Nowadays, the attack surface is larger than before, as there are now more applications, servers, users, etc. in companies. For this reason, it is necessary to limit access, granting only the permissions that are needed, to the ports that are essential and Just In Time (i.e. at the moment of connection).
This is possible with what is known as a Zero Trust environment. This has been one of the most widely deployed security solutions in virtualised and cloud environments for a fairly short time, although the concept first appeared in 2010. By 2020, 72% of organisations were expected to start implementing or considering it, according to research by Cybersecurity Insiders and Pulse Secure.
The idea of Zero Trust is that nothing and no one is trusted, even if they are inside the company network, an employee of the company or a necessary communication flow between two applications, they are not given access to the environment by default. This idea is the complete opposite of the perimeter security model that many companies have today, where the main idea is “trust and verify”.
With this type of Zero Trust environment, security breaches are reduced and more protection is offered to the organisation by reducing the complexity of the infrastructure, together with constant monitoring of the environment to deal with possible alerts. In the following image taken from Netrozome, we can see a graphical representation of a zero trust environment.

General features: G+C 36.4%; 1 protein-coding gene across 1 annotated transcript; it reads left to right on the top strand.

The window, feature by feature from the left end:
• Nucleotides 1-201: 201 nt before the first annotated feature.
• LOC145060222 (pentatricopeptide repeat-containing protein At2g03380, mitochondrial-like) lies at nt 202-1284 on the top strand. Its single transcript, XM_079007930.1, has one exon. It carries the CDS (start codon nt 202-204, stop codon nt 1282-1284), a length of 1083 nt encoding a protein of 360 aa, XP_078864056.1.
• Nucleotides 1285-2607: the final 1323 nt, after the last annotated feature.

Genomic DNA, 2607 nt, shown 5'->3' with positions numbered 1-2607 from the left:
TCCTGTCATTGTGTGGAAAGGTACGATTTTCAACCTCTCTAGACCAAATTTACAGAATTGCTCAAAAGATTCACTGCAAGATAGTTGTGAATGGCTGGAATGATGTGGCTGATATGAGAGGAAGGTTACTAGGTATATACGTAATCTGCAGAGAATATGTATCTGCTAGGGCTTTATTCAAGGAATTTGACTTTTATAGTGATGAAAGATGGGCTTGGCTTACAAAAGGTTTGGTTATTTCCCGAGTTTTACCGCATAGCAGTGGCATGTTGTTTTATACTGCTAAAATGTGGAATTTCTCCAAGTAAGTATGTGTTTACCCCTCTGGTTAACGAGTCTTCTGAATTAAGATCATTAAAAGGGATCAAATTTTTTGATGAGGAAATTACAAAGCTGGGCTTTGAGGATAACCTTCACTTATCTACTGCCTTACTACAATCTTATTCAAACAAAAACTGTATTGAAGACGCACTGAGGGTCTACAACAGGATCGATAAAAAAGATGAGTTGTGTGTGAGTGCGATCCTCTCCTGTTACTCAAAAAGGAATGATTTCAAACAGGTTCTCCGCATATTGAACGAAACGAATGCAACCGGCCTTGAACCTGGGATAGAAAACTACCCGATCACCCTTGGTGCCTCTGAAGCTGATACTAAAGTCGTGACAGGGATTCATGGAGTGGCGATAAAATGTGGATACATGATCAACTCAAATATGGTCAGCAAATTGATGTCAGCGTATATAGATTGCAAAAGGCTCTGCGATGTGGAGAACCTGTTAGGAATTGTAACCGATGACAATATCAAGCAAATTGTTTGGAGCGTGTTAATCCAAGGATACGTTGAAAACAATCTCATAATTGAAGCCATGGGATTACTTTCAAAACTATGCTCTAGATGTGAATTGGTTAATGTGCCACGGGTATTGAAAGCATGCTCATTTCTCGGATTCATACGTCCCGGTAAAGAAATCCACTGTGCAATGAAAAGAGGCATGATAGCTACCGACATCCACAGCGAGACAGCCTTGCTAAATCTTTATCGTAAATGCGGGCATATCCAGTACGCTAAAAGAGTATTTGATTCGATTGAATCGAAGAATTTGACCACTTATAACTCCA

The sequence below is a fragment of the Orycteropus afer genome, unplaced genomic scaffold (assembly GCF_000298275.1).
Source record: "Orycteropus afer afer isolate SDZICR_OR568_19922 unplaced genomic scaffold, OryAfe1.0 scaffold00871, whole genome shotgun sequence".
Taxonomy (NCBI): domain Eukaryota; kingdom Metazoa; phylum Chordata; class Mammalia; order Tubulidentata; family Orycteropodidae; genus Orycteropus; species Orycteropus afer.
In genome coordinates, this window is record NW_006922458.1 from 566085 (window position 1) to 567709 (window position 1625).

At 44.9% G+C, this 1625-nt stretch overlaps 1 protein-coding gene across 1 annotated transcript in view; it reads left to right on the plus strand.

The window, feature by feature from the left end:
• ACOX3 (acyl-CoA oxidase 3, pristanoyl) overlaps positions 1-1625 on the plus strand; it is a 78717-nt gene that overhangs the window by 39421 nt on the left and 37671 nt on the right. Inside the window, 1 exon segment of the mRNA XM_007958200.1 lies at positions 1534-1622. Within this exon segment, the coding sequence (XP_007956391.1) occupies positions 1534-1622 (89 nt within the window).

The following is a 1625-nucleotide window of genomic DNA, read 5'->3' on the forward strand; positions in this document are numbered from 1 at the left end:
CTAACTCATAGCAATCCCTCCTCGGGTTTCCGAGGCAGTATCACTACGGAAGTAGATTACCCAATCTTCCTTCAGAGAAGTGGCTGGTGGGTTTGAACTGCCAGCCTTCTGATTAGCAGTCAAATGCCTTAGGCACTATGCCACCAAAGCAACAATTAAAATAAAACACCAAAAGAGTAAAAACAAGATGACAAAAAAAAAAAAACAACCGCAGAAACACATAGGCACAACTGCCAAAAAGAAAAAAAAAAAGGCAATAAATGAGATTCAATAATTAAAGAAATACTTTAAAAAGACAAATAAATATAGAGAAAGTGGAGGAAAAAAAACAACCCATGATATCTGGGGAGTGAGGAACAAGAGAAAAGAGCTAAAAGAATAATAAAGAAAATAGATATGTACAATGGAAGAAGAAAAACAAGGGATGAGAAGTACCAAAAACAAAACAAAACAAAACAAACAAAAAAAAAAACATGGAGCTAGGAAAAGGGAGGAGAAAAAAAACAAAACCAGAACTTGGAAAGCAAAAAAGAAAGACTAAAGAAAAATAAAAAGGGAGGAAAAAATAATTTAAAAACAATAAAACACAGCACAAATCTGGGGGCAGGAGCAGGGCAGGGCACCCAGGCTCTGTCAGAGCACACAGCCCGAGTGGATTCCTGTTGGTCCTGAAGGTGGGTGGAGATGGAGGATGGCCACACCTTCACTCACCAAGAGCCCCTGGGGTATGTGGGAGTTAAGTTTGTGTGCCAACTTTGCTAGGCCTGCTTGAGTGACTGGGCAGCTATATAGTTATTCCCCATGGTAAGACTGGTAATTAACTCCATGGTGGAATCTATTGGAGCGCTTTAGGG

In the image above, on the left, you can see a traditional architecture where all computers, users and applications are trusted within the environment, and all connections are allowed. If an attack were to be launched against this environment and eventually gain access to a resource in this environment, it would give access to the rest of the organisation’s resources. However, on the right you can see a Zero Trust environment where connections, computers, users and applications do not have that freedom to communicate with each other. In this way, if during an attack access is gained to any resource, it would be very difficult to attempt to access the rest of the elements of the environment, as the access and communications allowed are only those necessary and the rest are rejected.
The following is a list of attacks that can be most easily stopped using a Zero Trust environment:
- Phishing through e-mails.
- Password theft.
- Database leaks.
- Unauthorised access attempts.
- Keyloggers on employees’ computers
It is essential not only to protect the business, data or customers from the outside, but also from the inside. For this reason, cloud and virtualised environments are changing the approach to defining and implementing new network and security architectures.